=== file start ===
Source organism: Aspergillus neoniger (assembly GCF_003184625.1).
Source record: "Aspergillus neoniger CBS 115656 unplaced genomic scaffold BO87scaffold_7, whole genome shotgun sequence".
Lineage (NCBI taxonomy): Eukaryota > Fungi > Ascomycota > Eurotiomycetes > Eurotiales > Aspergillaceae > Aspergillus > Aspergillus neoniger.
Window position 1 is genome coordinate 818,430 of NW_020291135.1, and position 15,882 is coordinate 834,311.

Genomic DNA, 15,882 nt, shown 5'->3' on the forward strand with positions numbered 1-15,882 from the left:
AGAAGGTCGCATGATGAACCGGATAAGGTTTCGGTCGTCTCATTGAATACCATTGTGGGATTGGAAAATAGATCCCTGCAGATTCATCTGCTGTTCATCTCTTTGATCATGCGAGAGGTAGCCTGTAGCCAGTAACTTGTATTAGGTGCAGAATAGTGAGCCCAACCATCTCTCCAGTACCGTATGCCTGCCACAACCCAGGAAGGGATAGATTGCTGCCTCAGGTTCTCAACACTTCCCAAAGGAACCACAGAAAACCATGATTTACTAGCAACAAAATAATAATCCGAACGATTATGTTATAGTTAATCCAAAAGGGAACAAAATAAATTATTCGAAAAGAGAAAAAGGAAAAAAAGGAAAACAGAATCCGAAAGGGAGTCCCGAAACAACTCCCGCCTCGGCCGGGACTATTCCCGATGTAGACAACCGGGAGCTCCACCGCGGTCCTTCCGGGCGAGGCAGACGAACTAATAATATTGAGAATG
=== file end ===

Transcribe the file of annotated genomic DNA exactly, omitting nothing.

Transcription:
Source organism: Aspergillus neoniger (assembly GCF_003184625.1).
Source record: "Aspergillus neoniger CBS 115656 unplaced genomic scaffold BO87scaffold_7, whole genome shotgun sequence".
Lineage (NCBI taxonomy): Eukaryota > Fungi > Ascomycota > Eurotiomycetes > Eurotiales > Aspergillaceae > Aspergillus > Aspergillus neoniger.
Window position 1 is genome coordinate 818,430 of NW_020291135.1, and position 15,882 is coordinate 834,311.

Genomic DNA, 15,882 nt, shown 5'->3' on the forward strand with positions numbered 1-15,882 from the left:
AGAAGGTCGCATGATGAACCGGATAAGGTTTCGGTCGTCTCATTGAATACCATTGTGGGATTGGAAAATAGATCCCTGCAGATTCATCTGCTGTTCATCTCTTTGATCATGCGAGAGGTAGCCTGTAGCCAGTAACTTGTATTAGGTGCAGAATAGTGAGCCCAACCATCTCTCCAGTACCGTATGCCTGCCACAACCCAGGAAGGGATAGATTGCTGCCTCAGGTTCTCAACACTTCCCAAAGGAACCACAGAAAACCATGATTTACTAGCAACAAAATAATAATCCGAACGATTATGTTATAGTTAATCCAAAAGGGAACAAAATAAATTATTCGAAAAGAGAAAAAGGAAAAAAAGGAAAACAGAATCCGAAAGGGAGTCCCGAAACAACTCCCGCCTCGGCCGGGACTATTCCCGATGTAGACAACCGGGAGCTCCACCGCGGTCCTTCCGGGCGAGGCAGACGAACTAATAATATTGAGAATG